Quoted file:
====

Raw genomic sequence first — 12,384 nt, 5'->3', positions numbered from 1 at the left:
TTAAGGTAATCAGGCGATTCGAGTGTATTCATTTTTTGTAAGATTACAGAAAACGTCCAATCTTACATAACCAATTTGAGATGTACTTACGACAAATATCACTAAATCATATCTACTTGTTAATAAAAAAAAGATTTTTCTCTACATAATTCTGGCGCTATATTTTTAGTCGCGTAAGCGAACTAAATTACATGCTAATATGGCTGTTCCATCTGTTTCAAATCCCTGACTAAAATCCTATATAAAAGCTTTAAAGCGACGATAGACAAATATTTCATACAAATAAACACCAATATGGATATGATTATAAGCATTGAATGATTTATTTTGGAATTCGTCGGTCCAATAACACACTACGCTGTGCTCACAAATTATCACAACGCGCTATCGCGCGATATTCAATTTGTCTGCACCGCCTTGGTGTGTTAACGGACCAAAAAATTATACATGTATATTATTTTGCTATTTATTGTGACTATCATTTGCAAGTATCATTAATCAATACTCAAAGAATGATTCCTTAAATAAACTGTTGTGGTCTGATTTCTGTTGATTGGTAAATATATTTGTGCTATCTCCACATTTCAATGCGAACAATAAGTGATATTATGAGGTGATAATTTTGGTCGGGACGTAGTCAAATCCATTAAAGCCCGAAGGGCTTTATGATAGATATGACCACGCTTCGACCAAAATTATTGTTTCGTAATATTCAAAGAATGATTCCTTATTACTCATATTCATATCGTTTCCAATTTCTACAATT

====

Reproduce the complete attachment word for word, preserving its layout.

Raw genomic sequence first — 12,384 nt, 5'->3', positions numbered from 1 at the left:
TTAAGGTAATCAGGCGATTCGAGTGTATTCATTTTTTGTAAGATTACAGAAAACGTCCAATCTTACATAACCAATTTGAGATGTACTTACGACAAATATCACTAAATCATATCTACTTGTTAATAAAAAAAAGATTTTTCTCTACATAATTCTGGCGCTATATTTTTAGTCGCGTAAGCGAACTAAATTACATGCTAATATGGCTGTTCCATCTGTTTCAAATCCCTGACTAAAATCCTATATAAAAGCTTTAAAGCGACGATAGACAAATATTTCATACAAATAAACACCAATATGGATATGATTATAAGCATTGAATGATTTATTTTGGAATTCGTCGGTCCAATAACACACTACGCTGTGCTCACAAATTATCACAACGCGCTATCGCGCGATATTCAATTTGTCTGCACCGCCTTGGTGTGTTAACGGACCAAAAAATTATACATGTATATTATTTTGCTATTTATTGTGACTATCATTTGCAAGTATCATTAATCAATACTCAAAGAATGATTCCTTAAATAAACTGTTGTGGTCTGATTTCTGTTGATTGGTAAATATATTTGTGCTATCTCCACATTTCAATGCGAACAATAAGTGATATTATGAGGTGATAATTTTGGTCGGGACGTAGTCAAATCCATTAAAGCCCGAAGGGCTTTATGATAGATATGACCACGCTTCGACCAAAATTATTGTTTCGTAATATTCAAAGAATGATTCCTTATTACTCATATTCATATCGTTTCCAATTTCTACAATT